Run your Android apps in highspeed on the emulator

<p>One of the most annoying parts of developing for Android is the use of the emulator. I am always using a real device for my development, because that is simply the fastest way to get the app running and it works the best for testing stuff. </p> <p>Testing your app on a real phone is a must, as there are too many differences between the emulator and the real phone that may cause your app to malfunction. However, there are cases where you cannot use a real phone or need to test on a different version of Android than what you have a device for. Since there's so many versions of Android, you actually need the emulator to keep costs within reasonable limits.</p> <p>In this post I want to show you a good trick to make running the Android emulator for some versions of Android a lot faster by using the Intel Hardware Acceleration Manager (HAXM) on Windows 7 or Windows 8. </p><!--more--><p><strong>Note: </strong>There's also a HAXM driver for Mac and Linux, so the stuff I write here will work on those machines too.</p> <h2>Getting the driver</h2> <p>The most important step for you to get started is to get the HAXM driver from the Intel website. Please <a href="" target="_blank">follow this link</a> to get the software from the Intel website. The version you need depends on the OS, so take a close look at the contents before downloading a driver.</p> <p><strong>Note:</strong> The website says the driver is available for Windows 7, but I tested it on Windows 8 RTM and it will work there aswell. Luckely the new Windows release isn't that different from Windows 7 in that respect.</p> <p>After you installed the driver you can check if it is running by invoking the following command in a console window:</p>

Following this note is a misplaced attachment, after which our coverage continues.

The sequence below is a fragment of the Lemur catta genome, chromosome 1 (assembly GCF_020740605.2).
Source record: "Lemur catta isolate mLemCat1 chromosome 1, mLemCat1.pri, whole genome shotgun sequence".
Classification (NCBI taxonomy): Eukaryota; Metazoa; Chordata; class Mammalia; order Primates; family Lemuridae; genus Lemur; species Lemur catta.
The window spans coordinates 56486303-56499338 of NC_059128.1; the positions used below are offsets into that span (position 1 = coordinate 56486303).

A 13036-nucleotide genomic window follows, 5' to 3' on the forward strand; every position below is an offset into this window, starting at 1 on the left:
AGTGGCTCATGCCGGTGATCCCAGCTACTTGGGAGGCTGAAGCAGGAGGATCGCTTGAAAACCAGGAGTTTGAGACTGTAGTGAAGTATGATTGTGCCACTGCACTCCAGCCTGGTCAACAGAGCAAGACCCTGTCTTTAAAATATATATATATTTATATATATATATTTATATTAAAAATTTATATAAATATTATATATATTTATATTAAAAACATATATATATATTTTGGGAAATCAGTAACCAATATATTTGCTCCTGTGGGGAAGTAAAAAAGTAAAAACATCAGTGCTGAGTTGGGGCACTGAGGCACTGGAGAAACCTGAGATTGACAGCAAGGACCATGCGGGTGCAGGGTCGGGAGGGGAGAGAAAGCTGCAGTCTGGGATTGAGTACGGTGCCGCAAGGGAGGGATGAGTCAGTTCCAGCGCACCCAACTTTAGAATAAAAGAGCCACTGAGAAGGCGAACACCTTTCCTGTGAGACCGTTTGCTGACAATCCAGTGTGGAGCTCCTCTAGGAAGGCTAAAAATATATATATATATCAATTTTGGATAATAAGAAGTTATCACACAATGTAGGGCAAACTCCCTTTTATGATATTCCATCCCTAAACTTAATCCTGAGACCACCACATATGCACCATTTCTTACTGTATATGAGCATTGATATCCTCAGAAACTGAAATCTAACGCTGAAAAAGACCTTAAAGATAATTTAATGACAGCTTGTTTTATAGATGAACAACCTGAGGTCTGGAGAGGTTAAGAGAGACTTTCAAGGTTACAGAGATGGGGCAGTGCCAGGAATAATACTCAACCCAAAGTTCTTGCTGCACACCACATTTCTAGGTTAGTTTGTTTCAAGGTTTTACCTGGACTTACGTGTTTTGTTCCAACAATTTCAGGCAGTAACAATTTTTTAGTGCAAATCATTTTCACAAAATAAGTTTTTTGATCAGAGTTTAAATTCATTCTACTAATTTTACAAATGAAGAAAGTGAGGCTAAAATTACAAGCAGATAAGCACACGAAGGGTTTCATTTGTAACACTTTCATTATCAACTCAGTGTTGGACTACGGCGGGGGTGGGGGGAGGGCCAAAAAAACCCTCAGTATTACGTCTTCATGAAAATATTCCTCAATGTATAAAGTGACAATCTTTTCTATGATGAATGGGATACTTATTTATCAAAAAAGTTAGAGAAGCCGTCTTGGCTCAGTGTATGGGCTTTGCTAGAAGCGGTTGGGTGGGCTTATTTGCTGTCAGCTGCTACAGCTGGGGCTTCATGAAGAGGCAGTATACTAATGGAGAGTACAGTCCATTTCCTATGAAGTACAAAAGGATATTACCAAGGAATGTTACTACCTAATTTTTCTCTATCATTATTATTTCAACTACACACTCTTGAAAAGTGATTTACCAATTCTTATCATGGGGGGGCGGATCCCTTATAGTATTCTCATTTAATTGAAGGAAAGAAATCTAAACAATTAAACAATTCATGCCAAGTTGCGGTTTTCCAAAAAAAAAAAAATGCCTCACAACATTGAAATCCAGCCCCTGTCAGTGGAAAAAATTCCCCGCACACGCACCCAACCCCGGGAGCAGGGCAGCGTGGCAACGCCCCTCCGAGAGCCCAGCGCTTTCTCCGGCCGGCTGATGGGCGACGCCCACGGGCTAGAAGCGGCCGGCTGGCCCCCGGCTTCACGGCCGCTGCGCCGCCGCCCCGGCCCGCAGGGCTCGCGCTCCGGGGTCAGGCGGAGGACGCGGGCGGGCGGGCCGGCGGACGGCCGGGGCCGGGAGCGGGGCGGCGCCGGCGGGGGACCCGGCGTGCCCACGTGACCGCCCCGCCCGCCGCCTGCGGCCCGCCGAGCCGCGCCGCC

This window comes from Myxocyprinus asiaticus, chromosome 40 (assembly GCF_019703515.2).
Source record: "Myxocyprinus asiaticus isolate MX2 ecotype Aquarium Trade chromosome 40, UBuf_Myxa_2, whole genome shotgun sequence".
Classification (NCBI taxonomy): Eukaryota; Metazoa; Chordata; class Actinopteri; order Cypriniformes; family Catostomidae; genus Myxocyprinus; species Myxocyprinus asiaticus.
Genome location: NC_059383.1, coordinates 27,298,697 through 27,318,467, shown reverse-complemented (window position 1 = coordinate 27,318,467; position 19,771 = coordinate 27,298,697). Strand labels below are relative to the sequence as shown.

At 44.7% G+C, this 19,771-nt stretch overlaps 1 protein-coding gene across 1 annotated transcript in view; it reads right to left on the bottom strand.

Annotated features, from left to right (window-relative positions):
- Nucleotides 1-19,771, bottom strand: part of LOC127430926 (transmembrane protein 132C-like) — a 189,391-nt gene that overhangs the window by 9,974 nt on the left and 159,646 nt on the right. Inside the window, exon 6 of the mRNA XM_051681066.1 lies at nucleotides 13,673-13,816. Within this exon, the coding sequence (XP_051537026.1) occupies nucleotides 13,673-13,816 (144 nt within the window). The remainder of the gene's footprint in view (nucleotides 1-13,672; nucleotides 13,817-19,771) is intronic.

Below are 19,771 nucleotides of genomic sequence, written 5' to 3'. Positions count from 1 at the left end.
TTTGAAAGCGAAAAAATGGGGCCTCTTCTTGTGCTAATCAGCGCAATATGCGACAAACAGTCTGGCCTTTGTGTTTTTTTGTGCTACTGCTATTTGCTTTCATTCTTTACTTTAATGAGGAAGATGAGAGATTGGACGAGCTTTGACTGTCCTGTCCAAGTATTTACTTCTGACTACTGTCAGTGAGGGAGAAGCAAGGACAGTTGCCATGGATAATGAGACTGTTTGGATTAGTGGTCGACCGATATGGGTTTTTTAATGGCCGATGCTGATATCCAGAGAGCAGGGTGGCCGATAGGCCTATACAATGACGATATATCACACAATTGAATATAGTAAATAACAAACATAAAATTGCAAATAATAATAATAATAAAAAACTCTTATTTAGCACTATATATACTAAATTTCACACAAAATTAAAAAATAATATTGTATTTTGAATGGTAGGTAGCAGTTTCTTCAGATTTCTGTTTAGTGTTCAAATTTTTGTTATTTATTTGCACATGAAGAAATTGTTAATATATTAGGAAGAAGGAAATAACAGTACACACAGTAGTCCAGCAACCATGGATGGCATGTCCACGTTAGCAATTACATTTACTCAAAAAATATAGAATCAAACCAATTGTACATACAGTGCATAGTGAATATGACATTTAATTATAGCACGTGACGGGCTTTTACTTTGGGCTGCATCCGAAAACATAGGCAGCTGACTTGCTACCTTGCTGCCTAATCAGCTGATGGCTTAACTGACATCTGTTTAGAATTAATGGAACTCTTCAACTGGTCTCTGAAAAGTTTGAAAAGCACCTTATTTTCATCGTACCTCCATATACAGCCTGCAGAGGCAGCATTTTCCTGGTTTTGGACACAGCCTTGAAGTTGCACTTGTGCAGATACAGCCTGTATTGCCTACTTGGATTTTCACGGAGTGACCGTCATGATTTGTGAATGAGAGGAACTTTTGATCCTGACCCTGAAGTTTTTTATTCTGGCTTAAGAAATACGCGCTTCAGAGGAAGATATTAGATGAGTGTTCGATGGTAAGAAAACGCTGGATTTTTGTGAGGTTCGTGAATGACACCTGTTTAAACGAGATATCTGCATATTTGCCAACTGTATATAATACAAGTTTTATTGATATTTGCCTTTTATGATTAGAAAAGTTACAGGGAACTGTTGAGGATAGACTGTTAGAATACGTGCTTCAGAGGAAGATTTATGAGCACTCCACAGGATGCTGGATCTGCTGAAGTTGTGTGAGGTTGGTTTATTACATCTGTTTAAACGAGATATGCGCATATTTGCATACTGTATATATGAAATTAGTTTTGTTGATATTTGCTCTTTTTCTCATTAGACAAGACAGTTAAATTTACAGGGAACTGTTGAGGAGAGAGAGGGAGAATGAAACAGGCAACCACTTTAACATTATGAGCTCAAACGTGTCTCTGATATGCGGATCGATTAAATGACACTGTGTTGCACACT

sc query intelhaxm

<p> If it say it's running, you're good to go for the next step.</p> <h2>Creating a new Virtual Image</h2> <p>The Intel HAX driver will only work for Atom based Android emulator images. This means that while it does drammatically improve the speed of the emulator image, the options are limited. You can either go for an Android ICS (4.0.3) image or an Android Gingerbread image (2.3.3). </p> <p>To create a new image, start the AVD manager and click the button called <em>New</em> and choose the OS version you want to emulate. </p> <p><a href=""><img title="image" style="border-top: 0px; border-right: 0px; background-image: none; border-bottom: 0px; padding-top: 0px; padding-left: 0px; border-left: 0px; display: inline; padding-right: 0px" border="0" alt="image" src="" width="255" height="405"></a></p> <p>In the next screen you can give the new image a descriptive name (Mind you, no spaces!). Next select either Android 4.0.3 or 2.3.3 OS target. After you have selected the target, you can choose between Intel Atom (x86) and ARM as the processor architecture. </p> <p>The rest of the options is pretty straightforward. If you want to store additional data on the phone, provide a size for the SD card. Usually 1 or 2 GB is enough for testing purposes. </p> <p>Finally you can enter a number of additional options in a list at the bottom of the screen. This list of options influences a number of apsects of the phone, such as GPS support, GPU acceleration and other options.</p> <p>A pro tip™: Add the GPU emulation option to this list and set it to yes. This will allow the emulator to use your graphics card for accelerating the graphics performance on the emulator. I've seen some pretty high speed improvements from this setting on my machine. It's the sort of setting that makes the difference between a choppy animation and fluent pixel goodness.</p> <p>Press <em>Create AVD</em> to complete the creation process and away you go!</p> <h2>Final thoughts</h2> <p>There's only one though lingering in my mind. Please give me more Atom images people at Google/Intel!</p>